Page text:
14      The respondent seeks to have its action against Ontario Hydro added to the Commercial List.  In view of the disposition of the present application and the possible interaction of the receivership with matters in issue in the action, it may be appropriate that an order go to that effect. However, I think that should now be a matter for submissions by the parties to the court, so that a decision can be made in the event such a transfer is still desired.  The parties may make submissions as to costs.






– further cases

  • A. v. A. (1992), 38 R.F.L. 382 (Ont.Gen.Div) – This case has been referred to a number of times in programs of Continuing Legal Education as an example of how to neutralize the opinion evidence of an expert. The result of the case was novel, as well. John Syrtash, author of Religion and Culture in Canadian Family Law, called the printers and stopped the presses so that his book could make mention of the result in this case.

  • Erinway Holdings v. Barrette [1991] O.J. No. 751 – Landlord/Tenant case.

  • 419212 Ontario Ltd. v. Environmental Compensation Corp. [1990] O.J. No. 2006 – A claim for compensation in an environmental matter.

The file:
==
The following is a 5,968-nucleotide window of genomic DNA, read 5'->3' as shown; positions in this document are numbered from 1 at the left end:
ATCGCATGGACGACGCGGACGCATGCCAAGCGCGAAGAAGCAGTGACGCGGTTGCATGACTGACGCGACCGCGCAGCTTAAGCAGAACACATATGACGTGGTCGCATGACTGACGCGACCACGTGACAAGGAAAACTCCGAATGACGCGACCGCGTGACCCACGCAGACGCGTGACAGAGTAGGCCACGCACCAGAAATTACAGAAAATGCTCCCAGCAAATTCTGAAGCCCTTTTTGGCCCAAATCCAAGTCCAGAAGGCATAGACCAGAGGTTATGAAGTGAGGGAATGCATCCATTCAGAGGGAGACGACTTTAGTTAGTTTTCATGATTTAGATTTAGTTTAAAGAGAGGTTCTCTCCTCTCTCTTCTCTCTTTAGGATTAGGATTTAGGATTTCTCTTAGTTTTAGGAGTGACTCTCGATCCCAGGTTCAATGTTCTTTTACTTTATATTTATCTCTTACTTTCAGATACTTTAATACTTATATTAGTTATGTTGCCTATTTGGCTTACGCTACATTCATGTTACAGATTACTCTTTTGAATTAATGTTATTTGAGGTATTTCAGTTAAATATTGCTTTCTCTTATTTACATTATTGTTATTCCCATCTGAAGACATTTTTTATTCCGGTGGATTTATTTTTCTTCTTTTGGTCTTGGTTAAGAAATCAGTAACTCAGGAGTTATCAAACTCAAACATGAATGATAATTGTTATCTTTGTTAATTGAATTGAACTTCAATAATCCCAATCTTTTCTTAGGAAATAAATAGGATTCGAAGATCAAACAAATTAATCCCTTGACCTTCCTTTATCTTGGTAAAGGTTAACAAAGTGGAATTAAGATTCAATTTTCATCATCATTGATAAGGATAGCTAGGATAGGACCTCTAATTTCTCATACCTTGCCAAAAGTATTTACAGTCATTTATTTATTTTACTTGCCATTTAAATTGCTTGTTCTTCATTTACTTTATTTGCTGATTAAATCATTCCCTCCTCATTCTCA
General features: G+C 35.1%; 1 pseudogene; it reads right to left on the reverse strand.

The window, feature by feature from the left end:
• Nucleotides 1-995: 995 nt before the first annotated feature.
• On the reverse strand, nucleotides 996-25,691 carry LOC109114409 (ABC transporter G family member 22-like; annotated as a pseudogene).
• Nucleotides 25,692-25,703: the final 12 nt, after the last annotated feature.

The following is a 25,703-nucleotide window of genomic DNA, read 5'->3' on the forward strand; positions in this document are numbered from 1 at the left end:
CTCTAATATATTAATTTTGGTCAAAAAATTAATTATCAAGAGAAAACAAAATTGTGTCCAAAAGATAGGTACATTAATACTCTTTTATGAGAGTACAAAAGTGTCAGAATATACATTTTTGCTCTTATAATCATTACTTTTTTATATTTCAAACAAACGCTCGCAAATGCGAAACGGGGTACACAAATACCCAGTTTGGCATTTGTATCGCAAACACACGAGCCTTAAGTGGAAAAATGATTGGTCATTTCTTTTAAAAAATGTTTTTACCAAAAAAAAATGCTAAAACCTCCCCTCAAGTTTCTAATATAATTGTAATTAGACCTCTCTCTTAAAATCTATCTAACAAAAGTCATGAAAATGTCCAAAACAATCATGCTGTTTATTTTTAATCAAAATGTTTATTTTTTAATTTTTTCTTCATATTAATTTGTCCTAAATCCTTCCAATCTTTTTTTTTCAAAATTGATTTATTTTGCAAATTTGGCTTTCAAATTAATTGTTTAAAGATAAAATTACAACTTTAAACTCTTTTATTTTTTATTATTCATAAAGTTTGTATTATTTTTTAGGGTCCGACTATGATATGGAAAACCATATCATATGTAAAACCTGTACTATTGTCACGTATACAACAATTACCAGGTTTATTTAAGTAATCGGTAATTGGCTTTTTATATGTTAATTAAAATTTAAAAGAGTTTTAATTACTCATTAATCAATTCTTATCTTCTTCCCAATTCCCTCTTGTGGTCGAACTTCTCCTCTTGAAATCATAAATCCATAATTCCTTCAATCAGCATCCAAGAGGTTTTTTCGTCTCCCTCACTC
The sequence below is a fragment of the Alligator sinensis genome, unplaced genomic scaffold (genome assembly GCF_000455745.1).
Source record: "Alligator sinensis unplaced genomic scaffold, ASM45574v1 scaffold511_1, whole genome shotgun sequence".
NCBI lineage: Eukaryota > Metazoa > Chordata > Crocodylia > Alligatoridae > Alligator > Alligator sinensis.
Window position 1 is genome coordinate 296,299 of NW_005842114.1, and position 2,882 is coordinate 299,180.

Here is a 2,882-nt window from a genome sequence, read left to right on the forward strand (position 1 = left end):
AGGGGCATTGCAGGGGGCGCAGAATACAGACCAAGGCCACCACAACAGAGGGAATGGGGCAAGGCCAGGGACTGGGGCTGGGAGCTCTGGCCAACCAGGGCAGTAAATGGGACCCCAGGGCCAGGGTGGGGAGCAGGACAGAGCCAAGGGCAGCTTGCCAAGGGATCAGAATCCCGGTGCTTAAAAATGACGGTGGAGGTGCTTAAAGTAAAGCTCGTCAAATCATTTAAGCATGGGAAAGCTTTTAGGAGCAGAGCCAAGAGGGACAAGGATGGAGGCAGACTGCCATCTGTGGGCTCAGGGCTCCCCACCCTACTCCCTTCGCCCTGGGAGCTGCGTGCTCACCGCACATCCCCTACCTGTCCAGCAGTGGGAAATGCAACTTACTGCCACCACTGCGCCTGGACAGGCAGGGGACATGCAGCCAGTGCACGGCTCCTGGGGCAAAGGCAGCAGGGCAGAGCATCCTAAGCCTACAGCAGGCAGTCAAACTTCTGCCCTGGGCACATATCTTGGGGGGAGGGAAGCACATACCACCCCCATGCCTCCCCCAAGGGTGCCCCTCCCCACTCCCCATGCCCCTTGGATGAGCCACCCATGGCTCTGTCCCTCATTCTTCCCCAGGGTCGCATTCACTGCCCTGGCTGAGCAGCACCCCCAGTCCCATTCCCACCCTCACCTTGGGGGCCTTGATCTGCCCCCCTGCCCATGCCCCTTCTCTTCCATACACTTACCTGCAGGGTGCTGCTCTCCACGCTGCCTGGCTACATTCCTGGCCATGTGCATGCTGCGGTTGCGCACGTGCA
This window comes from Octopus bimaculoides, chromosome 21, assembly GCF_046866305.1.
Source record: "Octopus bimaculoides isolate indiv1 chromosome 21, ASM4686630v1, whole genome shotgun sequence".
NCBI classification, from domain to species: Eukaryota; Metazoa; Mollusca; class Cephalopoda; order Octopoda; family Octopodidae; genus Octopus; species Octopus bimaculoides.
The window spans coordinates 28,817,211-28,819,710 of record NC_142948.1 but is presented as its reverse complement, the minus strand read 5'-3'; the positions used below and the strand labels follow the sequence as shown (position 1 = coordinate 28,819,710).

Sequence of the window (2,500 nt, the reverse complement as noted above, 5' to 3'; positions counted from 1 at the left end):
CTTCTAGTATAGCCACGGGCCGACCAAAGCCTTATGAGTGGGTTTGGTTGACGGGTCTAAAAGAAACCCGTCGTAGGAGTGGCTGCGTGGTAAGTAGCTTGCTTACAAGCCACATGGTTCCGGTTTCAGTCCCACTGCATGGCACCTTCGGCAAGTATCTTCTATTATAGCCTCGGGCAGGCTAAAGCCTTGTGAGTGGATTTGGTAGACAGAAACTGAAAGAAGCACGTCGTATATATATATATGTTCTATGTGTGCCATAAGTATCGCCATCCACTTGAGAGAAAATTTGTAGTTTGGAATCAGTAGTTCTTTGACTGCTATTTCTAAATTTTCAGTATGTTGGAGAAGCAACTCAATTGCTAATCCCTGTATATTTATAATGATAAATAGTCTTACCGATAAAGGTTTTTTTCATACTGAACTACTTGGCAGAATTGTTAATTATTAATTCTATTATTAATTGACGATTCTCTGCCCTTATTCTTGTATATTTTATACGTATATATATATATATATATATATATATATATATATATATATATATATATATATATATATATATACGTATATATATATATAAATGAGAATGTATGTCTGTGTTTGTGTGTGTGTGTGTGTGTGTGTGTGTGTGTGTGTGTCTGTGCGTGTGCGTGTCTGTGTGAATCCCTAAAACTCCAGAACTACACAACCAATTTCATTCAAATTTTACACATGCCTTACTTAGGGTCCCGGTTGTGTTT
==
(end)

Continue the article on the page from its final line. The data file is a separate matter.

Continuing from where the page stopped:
• Homes v. Singh [1989] O.J. No. 2657 DRS 94-06165 – Breach of contract.

  • R. v. C. (T.) Ontario Judgments: [1988] O.J. No. 2402 – Rights of young offenders.

  • Byrne v. Purolator Courier Ltd. [1987] O.J. No. 2261 No. 299/86 – Breach of contract.

  • Lila v. Lila (1986), 3 R.F.L. 226 (Ont.C.A.) – This was a family matter decided by the Ontario Court of Appeal. It was included for many years in the Bar Admission Course materials on Family Law for the proposition it established concerning entitlement to interim support where there is an allegation of a fundamental repudiation of the marriage.

  • Caleb v. Potts [1986] O.J. No. 1125 – A Real Estate agent’s liability case.

  • Siduak (c.o.b. P.M. Industries) v. Mironovich (c.o.b. Fashion Gem Imports) [1986] O.J. No. 1953 DRS 94-01126 – Breach of Contract.

  • Jewell v. Zorkin (1986), 4 W.D.C.P. 49 (Ont.Master) – This case concerned an interesting point of pleading in the area of libel law.

  • R. v. Albino, Oct. 16, 1987, Ontario Lawyers’ Weekly – This case concerned an interesting point of criminal procedure asserting an accused’s right of election with respect to indictable offences.